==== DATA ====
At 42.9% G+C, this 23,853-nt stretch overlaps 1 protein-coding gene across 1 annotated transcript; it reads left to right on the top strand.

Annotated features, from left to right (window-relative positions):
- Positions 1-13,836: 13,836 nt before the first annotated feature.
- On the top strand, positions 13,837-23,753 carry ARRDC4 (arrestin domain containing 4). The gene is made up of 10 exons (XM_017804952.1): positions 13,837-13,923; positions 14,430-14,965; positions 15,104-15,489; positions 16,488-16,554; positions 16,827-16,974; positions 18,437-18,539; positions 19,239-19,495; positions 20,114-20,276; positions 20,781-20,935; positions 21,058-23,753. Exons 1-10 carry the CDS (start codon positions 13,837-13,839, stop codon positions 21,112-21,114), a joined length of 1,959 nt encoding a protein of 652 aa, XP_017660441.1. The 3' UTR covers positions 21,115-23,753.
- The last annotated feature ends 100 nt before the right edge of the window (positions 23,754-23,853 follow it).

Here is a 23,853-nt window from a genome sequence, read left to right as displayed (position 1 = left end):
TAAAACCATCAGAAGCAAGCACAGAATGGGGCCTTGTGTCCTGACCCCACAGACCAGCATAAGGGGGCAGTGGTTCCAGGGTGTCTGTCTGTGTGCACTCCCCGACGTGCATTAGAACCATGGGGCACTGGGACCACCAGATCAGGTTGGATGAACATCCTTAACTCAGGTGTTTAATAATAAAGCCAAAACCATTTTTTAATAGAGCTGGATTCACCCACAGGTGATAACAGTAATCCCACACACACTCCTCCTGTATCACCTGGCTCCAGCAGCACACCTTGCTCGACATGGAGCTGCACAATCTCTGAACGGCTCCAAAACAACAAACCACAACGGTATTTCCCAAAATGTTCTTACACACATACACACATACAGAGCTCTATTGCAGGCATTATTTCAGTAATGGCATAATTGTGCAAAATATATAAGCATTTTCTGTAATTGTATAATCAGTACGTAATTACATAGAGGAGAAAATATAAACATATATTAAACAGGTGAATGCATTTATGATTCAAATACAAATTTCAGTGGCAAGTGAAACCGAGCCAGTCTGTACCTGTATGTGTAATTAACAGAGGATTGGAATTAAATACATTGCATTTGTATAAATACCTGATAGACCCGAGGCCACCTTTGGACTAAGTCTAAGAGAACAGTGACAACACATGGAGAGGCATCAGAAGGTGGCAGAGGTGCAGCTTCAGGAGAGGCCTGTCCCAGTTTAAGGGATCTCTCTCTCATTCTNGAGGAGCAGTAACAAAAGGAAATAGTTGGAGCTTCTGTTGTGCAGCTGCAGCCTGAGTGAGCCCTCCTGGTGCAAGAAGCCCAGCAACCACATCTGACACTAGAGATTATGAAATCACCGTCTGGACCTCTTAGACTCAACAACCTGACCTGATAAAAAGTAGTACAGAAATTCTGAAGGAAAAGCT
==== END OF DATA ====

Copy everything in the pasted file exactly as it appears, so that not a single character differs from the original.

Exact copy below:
At 42.9% G+C, this 23,853-nt stretch overlaps 1 protein-coding gene across 1 annotated transcript; it reads left to right on the top strand.

Annotated features, from left to right (window-relative positions):
- Positions 1-13,836: 13,836 nt before the first annotated feature.
- On the top strand, positions 13,837-23,753 carry ARRDC4 (arrestin domain containing 4). The gene is made up of 10 exons (XM_017804952.1): positions 13,837-13,923; positions 14,430-14,965; positions 15,104-15,489; positions 16,488-16,554; positions 16,827-16,974; positions 18,437-18,539; positions 19,239-19,495; positions 20,114-20,276; positions 20,781-20,935; positions 21,058-23,753. Exons 1-10 carry the CDS (start codon positions 13,837-13,839, stop codon positions 21,112-21,114), a joined length of 1,959 nt encoding a protein of 652 aa, XP_017660441.1. The 3' UTR covers positions 21,115-23,753.
- The last annotated feature ends 100 nt before the right edge of the window (positions 23,754-23,853 follow it).

Here is a 23,853-nt window from a genome sequence, read left to right as displayed (position 1 = left end):
TAAAACCATCAGAAGCAAGCACAGAATGGGGCCTTGTGTCCTGACCCCACAGACCAGCATAAGGGGGCAGTGGTTCCAGGGTGTCTGTCTGTGTGCACTCCCCGACGTGCATTAGAACCATGGGGCACTGGGACCACCAGATCAGGTTGGATGAACATCCTTAACTCAGGTGTTTAATAATAAAGCCAAAACCATTTTTTAATAGAGCTGGATTCACCCACAGGTGATAACAGTAATCCCACACACACTCCTCCTGTATCACCTGGCTCCAGCAGCACACCTTGCTCGACATGGAGCTGCACAATCTCTGAACGGCTCCAAAACAACAAACCACAACGGTATTTCCCAAAATGTTCTTACACACATACACACATACAGAGCTCTATTGCAGGCATTATTTCAGTAATGGCATAATTGTGCAAAATATATAAGCATTTTCTGTAATTGTATAATCAGTACGTAATTACATAGAGGAGAAAATATAAACATATATTAAACAGGTGAATGCATTTATGATTCAAATACAAATTTCAGTGGCAAGTGAAACCGAGCCAGTCTGTACCTGTATGTGTAATTAACAGAGGATTGGAATTAAATACATTGCATTTGTATAAATACCTGATAGACCCGAGGCCACCTTTGGACTAAGTCTAAGAGAACAGTGACAACACATGGAGAGGCATCAGAAGGTGGCAGAGGTGCAGCTTCAGGAGAGGCCTGTCCCAGTTTAAGGGATCTCTCTCTCATTCTNGAGGAGCAGTAACAAAAGGAAATAGTTGGAGCTTCTGTTGTGCAGCTGCAGCCTGAGTGAGCCCTCCTGGTGCAAGAAGCCCAGCAACCACATCTGACACTAGAGATTATGAAATCACCGTCTGGACCTCTTAGACTCAACAACCTGACCTGATAAAAAGTAGTACAGAAATTCTGAAGGAAAAGCT